Lindsey Graham Coasts To Easy Victory
While everyone was trying to process the political earthquake in Central Virginia, another long time Washington politician who had an even bigger Tea Party target on his back was winning easily:
No, thanks, S.C. Republicans said Tuesday, deciding they will stick with Lindsey Graham despite loud criticisms from a vocal minority.
That message echoed in Tuesday’s GOP primary, as voters pushed Graham past half the vote, keeping him out of a June 24 runoff against the largest field of opponents he ever has faced.
Graham’s six GOP challengers predicted the primary would be a referendum on the two-term incumbent’s record. Instead, Republican voters bucked Tea Party dissenters and gave Graham roughly 60 percent of the vote, lending credence to criticism the “anybody-but-Graham” movement is driven by a vocal but small minority.
“What my opponents saw as my biggest fault, which was trying to solve a problem, South Carolina Republicans saw as my greatest asset,” Graham said celebrating Tuesday’s win at the Hilton in Columbia, promising to continue working across the aisle.
Recalling how he and his sister relied on Social Security survivors’ benefits after their parents died, he said, “To my Democratic friends, Social Security is worth saving. If you need a partner, Lindsey Graham is here.”
After his 20-minute speech, Graham grew emotional, thanking his family and South Carolinians as his eyes welled up. “I will not let you down.”
Despite his decisive win, Graham’s campaign and his allies did not take his challengers for granted.
Leaving a May campaign barbecue at the Riverbanks Zoo, Graham told The State that he was leading his GOP challengers – at least on that day – by his campaign’s count.
But incumbents face “headwinds,” he said. “If it doesn’t come together on June 10, it’s all talk.”
Graham’s worries were all for naught.
Finishing a distant second was state Sen. Lee Bright, R-Spartanburg, in the teens. Others running were: Columbia pastor Det Bowers, Easley businessman Richard Cash, Orangeburg attorney Bill Connor, Columbia attorney Benjamin Dunn, and Charleston PR executive Nancy Mace.
Graham’s win deals a blow to the state’s Tea Party activists who hoped their anti-tax, limited-government message – and disdain for the Seneca Republican’s willingness to work across the political aisle – had grown in power since the 2010 elections, which saw three Tea Party-backed congressmen elected from South Carolina.
Graham’s win Tuesday came after considerable preparation.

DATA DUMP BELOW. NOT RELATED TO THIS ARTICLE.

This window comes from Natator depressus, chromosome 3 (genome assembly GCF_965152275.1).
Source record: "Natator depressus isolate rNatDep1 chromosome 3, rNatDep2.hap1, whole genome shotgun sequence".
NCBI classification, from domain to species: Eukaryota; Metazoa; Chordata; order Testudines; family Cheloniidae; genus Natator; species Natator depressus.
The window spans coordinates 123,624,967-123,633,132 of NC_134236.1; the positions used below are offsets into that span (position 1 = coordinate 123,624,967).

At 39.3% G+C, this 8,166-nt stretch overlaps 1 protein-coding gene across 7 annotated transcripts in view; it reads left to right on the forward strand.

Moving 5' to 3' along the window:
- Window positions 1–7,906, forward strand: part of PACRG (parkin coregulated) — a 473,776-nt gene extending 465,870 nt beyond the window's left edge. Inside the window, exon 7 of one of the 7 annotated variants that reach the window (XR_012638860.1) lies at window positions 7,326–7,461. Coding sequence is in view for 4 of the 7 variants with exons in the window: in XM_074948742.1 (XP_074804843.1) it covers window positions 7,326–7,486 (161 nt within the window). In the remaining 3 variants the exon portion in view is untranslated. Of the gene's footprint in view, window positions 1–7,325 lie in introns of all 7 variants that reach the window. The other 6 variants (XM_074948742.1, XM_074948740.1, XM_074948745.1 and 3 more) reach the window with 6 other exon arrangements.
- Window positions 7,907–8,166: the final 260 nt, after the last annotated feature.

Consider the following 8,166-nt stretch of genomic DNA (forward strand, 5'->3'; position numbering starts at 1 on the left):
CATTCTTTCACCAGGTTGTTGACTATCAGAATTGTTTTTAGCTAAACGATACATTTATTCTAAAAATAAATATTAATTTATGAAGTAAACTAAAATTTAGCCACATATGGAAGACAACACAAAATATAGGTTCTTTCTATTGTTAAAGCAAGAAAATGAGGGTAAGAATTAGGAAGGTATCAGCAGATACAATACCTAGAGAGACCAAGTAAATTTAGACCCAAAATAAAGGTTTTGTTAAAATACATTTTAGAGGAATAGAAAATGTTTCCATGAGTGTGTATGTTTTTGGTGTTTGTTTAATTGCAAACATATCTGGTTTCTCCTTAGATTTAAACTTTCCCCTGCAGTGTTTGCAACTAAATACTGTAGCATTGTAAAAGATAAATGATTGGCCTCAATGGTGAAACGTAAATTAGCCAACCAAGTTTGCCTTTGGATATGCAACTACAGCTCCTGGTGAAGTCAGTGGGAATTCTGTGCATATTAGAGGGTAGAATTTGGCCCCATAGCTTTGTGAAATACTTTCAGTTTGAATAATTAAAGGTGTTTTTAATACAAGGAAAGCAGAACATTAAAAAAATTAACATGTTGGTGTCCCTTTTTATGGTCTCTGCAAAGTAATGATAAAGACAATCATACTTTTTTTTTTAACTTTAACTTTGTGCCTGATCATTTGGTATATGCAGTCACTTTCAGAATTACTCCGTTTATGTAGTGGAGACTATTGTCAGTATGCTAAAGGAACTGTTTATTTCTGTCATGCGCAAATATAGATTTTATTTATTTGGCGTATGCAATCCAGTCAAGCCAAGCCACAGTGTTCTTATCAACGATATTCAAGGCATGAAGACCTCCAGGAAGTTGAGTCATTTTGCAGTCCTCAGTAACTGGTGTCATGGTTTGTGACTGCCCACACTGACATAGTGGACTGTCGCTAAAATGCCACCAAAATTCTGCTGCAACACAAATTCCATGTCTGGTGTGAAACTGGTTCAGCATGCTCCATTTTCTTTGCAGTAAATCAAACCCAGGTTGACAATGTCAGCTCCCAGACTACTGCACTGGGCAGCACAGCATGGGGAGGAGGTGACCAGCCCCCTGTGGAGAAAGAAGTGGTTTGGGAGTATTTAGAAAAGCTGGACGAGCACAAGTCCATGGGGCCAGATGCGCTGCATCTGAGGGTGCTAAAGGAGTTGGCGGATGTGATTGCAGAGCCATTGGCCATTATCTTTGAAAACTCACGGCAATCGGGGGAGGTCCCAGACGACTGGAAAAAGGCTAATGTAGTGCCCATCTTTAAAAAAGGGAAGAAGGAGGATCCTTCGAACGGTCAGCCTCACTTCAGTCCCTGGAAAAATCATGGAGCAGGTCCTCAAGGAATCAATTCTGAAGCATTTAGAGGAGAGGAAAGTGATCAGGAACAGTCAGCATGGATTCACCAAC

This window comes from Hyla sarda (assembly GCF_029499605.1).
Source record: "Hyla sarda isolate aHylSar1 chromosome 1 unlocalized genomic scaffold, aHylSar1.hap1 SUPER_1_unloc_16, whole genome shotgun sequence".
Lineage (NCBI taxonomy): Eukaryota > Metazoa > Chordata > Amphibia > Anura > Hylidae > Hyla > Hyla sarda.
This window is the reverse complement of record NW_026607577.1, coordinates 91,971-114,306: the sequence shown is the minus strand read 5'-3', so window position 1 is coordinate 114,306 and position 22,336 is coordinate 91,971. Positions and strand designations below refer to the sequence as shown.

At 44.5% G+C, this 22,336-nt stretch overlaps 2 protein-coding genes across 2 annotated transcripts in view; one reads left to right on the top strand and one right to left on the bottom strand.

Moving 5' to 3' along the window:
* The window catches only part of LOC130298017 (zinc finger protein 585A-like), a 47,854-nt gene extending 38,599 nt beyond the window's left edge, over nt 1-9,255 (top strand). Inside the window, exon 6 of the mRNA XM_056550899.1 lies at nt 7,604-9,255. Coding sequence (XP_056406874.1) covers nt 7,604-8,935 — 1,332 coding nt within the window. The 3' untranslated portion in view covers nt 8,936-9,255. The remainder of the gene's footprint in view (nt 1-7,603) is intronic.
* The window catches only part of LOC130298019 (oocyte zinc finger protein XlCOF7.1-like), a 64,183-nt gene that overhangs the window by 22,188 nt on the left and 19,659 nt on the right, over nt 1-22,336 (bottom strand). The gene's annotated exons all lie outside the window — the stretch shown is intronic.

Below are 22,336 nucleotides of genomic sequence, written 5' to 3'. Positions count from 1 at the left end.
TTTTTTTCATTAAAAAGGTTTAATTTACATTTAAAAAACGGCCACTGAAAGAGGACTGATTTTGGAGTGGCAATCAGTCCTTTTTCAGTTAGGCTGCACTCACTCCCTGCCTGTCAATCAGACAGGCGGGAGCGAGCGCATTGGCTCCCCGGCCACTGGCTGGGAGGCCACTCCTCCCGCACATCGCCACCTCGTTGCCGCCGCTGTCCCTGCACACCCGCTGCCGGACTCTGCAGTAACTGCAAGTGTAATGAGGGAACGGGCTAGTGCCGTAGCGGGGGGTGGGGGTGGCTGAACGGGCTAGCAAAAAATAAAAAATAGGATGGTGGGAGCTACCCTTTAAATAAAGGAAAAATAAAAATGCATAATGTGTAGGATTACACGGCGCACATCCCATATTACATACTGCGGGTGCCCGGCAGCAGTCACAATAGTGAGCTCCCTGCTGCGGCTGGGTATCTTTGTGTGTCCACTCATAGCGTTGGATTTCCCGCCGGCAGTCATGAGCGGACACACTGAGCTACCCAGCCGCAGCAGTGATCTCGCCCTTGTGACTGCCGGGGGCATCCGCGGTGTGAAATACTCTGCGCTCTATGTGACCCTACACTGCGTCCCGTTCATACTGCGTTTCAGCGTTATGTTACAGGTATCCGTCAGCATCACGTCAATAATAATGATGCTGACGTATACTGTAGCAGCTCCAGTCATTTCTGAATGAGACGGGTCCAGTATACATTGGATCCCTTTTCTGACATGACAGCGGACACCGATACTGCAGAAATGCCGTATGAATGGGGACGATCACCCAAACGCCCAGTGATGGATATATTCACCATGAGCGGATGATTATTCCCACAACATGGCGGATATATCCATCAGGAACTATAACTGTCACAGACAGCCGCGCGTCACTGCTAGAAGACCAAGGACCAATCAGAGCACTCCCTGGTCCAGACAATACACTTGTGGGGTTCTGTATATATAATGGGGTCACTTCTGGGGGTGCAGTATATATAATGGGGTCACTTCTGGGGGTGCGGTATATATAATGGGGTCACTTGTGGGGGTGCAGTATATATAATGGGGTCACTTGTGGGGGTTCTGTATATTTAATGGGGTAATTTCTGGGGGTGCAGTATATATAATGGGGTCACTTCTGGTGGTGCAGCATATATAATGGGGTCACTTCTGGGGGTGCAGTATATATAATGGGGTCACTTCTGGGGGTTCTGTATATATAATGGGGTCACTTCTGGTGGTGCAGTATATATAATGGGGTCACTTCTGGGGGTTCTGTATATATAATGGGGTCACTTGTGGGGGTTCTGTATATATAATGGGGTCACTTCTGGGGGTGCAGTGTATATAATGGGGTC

A year before Tuesday’s contest, Graham’s political machine began to take shape with the formation of a statewide grassroots network and coalitions of supporters representing different industries and interests.
Graham’s financial arsenal kept growing, too. The two-term incumbent raised more than $11.6 million for his re-election bid, out-fundraising his GOP challengers by four dollars for every one dollar they raised combined.
Graham’s re-election effort also was helped when GOP contenders who could have gained statewide support – including U.S. Reps. Mick Mulvaney, R-Indian Land, and Trey Gowdy, R-Spartanburg – stayed out of the fray.
Political groups allied with Graham also ran favorable ads, operated phone banks to get out the vote, and sat in wait in case outside groups decided to back one of the senator’s opponents.
The pro-Graham West Main Street Values political action committee raised $750,000 to defend Graham, said former S.C. GOP chairman Katon Dawson, adding the group had more donors on standby if anti-Graham dollars starting flowing into the state.
Dawson, who launched the pro-Graham committee, said he wanted to put third-party groups on notice that they would not come into South Carolina without a fight.
Asked about the leader of the Senate Conservatives Fund, a potent political group that targeted Graham in late 2013 and backed Tea-Party candidates in other states, Dawson said: “I was prepared to get in a fist-fight with him.”
Were it not for Eric Cantor’s defeat, I’d be prepared to say that Graham winning was a significant set back for the Tea Party, which has already suffered several defeats this year at the hands of the establishment. That win in Virginia, however, completely upsets the apple cart of that argument and is likely to energize activists in races in Mississippi, Tennessee, Kansas, and elsewhere. Whether they’ll succeed in their own endeavors or not is an open question, of course, but it’s likely to drag the GOP further to the right on issues like immigration at least in the short term.